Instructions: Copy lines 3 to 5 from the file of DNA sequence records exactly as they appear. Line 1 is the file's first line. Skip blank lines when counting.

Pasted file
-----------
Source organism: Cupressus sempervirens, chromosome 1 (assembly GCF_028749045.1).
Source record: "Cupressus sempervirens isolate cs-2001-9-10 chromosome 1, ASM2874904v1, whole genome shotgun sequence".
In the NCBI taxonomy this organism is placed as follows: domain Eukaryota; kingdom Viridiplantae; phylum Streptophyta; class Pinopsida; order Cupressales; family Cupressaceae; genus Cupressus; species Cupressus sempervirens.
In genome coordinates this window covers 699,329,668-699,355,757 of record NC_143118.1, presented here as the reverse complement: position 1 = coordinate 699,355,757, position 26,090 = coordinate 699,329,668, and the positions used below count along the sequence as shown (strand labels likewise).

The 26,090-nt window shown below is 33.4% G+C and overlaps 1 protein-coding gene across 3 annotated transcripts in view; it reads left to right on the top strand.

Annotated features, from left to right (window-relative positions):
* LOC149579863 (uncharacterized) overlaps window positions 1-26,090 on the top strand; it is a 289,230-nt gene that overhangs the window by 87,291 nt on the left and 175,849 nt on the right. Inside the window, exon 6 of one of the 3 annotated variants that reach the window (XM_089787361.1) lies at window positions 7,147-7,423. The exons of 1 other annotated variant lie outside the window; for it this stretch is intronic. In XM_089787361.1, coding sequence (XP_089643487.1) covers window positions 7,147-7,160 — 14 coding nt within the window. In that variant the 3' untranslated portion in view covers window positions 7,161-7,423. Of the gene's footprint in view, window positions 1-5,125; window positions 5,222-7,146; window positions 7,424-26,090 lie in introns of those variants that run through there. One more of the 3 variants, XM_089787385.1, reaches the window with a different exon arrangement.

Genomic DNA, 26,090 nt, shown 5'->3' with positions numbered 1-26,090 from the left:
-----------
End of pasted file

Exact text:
In the NCBI taxonomy this organism is placed as follows: domain Eukaryota; kingdom Viridiplantae; phylum Streptophyta; class Pinopsida; order Cupressales; family Cupressaceae; genus Cupressus; species Cupressus sempervirens.
In genome coordinates this window covers 699,329,668-699,355,757 of record NC_143118.1, presented here as the reverse complement: position 1 = coordinate 699,355,757, position 26,090 = coordinate 699,329,668, and the positions used below count along the sequence as shown (strand labels likewise).

The 26,090-nt window shown below is 33.4% G+C and overlaps 1 protein-coding gene across 3 annotated transcripts in view; it reads left to right on the top strand.